Jack Marsden-Meyer Lancashire's travelling Driftwood sculptor

PUBLISHED: 17:02 07 February 2011 | UPDATED: 20:37 20 February 2013

Jack Marsden-Meyer Lancashire's travelling Driftwood sculptor

Jack Marsden-Meyer Lancashire's travelling Driftwood sculptor

A Lancastrian is sculpting a new future on the other side of the world, as Victoria Jayne reports

Jack Marsden-Meyer has come a long way since he quit his job as a carer in his home town of Chorley. The adventurous 32-year-old has travelled the world, been hailed a hero and now hes carving out a new career on the other side of the world.

His backpacking led him to New Zealand, where he has made a name for himself creating amazing life-size sculptures from driftwood.

However, his journey has not been without incident. In 1998, while on a kayaking adventure on the River Whanganui on New Zealands North Island, Jack was caught up in a terrifying drama.

His travelling companion Julia Jahn, from Germany, was in a kayak which ploughed into a tree stump. She was pinned underwater and her legs were trapped. When attempts to free her failed, Jack raced the 30km downstream to get help, returning with three locals and a helicopter to airlift Julia to safety.

Julia was semi-conscious and was hypothermic when rescuers found her and they said it was down to Jacks quick-thinking that she survived.
Its not something I dwell on now, he said. But its nice to know that I reacted in a certain way when I was in that situation. My instincts kicked in and, thankfully, things worked out.

It has made me look at life in a very different way. I realised when I started travelling that I had found what I loved and Ive never looked back. I had planned to make my way around the world but I arrived in New Zealand and dont want to leave. I love it there, the space and way of life is amazing and its a fantastic place to live.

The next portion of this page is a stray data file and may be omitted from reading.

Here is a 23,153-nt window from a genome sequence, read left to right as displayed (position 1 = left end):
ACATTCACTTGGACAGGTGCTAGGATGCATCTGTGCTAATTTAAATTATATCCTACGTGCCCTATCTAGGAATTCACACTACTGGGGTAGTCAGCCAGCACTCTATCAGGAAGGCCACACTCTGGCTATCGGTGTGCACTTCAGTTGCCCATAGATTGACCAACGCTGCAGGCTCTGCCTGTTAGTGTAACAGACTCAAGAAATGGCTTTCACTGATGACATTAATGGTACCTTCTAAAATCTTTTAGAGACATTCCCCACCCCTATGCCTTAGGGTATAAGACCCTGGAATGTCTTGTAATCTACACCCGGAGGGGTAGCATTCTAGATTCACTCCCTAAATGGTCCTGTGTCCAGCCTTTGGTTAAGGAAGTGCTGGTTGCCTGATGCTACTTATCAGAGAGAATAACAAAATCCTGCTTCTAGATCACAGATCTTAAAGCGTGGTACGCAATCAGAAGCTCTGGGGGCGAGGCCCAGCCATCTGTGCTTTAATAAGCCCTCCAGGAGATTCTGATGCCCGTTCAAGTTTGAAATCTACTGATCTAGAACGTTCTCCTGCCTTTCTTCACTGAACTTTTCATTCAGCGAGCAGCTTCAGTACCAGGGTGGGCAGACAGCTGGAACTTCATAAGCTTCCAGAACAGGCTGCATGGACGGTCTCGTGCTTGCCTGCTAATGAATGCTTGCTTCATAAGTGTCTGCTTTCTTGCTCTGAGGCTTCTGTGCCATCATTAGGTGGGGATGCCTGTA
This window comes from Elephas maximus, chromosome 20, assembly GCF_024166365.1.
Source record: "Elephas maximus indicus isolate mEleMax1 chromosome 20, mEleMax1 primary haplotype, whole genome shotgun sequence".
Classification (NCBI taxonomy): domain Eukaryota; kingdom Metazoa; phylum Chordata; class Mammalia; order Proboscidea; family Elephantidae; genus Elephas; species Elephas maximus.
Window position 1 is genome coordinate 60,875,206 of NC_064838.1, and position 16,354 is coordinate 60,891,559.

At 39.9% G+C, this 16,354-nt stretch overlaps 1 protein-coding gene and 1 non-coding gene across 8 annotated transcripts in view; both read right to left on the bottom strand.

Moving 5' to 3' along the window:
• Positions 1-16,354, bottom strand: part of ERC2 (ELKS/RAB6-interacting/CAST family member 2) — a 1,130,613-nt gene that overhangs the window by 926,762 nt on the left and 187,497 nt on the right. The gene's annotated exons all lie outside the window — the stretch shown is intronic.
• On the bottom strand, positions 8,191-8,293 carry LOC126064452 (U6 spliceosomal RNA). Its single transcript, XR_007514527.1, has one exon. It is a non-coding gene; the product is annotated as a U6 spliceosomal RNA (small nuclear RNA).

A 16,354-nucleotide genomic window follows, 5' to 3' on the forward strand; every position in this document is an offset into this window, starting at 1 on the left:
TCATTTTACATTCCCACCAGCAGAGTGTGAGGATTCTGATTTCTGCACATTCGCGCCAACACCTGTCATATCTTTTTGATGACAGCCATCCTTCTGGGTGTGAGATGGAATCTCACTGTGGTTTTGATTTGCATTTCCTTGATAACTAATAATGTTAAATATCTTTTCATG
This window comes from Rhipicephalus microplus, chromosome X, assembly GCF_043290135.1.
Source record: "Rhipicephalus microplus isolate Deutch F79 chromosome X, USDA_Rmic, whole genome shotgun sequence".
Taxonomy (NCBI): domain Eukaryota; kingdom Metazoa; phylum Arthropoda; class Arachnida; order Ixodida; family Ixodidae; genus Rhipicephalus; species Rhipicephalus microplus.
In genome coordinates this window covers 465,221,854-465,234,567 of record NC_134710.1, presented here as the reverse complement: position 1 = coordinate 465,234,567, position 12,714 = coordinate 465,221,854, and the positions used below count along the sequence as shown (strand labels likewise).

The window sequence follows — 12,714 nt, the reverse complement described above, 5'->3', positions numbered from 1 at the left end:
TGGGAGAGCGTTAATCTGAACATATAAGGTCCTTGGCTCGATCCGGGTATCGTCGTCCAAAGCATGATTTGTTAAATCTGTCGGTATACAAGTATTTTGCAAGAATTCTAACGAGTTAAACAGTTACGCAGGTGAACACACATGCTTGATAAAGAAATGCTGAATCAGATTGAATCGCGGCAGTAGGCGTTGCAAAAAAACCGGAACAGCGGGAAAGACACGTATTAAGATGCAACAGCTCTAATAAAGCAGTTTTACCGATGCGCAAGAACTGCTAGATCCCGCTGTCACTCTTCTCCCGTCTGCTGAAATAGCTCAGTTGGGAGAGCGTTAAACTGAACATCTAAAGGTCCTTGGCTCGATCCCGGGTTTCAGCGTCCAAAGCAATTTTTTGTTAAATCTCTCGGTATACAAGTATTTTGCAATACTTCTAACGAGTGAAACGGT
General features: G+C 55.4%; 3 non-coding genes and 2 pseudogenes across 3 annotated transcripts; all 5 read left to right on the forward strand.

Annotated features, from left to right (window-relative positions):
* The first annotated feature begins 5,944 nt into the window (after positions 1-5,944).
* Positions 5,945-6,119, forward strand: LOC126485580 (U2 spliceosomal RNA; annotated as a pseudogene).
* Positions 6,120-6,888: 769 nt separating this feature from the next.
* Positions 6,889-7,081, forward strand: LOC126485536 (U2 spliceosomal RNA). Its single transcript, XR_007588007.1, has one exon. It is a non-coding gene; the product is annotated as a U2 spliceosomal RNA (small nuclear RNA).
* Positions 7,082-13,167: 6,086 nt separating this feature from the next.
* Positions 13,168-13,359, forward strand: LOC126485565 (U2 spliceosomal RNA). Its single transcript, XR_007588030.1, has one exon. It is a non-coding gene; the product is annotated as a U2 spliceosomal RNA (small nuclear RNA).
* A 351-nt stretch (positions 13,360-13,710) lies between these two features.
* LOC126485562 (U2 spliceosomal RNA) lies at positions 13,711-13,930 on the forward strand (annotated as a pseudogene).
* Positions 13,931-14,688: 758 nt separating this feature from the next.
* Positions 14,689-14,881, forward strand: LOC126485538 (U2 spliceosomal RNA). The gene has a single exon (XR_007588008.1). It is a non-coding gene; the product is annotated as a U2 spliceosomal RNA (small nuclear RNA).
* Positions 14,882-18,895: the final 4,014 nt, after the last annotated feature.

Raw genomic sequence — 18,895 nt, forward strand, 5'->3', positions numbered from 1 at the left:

And hes now making his mark on the area with a series of sculptures made with reclaimed wood. His first work was a huge tyrannosaurus rex which stands in the village of Raurimu, near the Tongariro National Park world heritage site and the Whanganui National Park.

The popularity of his dinosaur gave Jack and his colleagues at adventure company Wades Landing Outdoors the idea to create The Forgotten World Project, an eco-sculpture park filled with depictions of many of New Zealands native animals and others that have been introduced to the islands.

Ive always been quite artistic but it wasnt until recently that I realised what I could capture using driftwood, said Jack, a former pupil of Chorleys Chorcliffe School and the exclusive Gordonstoun in Scotland.

First I have a steel frame made; then I look through the wood and decide whats most like a particular body part. The designs take shape from there and a large sculpture can take around three weeks to complete. If I need to, I use scaffolding to reach the top of the sculptures.

Jack, who returned to Chorley for Christmas and is now back in New Zealand, has made horses, fish, kiwis and possums and the less well known kea, a type of parrot and moa, a large ostrich-like bird thats now extinct and has been commissioned to create a sculpture of a galloping horse.

He added: My favourite piece is definitely the T-Rex as he was my first and he really captures peoples imaginations. Im using wood from ancient forests destroyed by the Taupo volcano eruption to create full scale dinosaurs and other animals of New Zealand. The sculptures are always life-size and the aim is to create something thats both environmentally sound and educational.

The area where Jacks work will be displayed is the location for the Lord of the Rings trilogy and where crews making The Hobbit are currently stationed. Jack has previously worked as a guide for tourists around the areas used to depict Mount Doom, Orc country and Mordor from the JRR Tolkein books.

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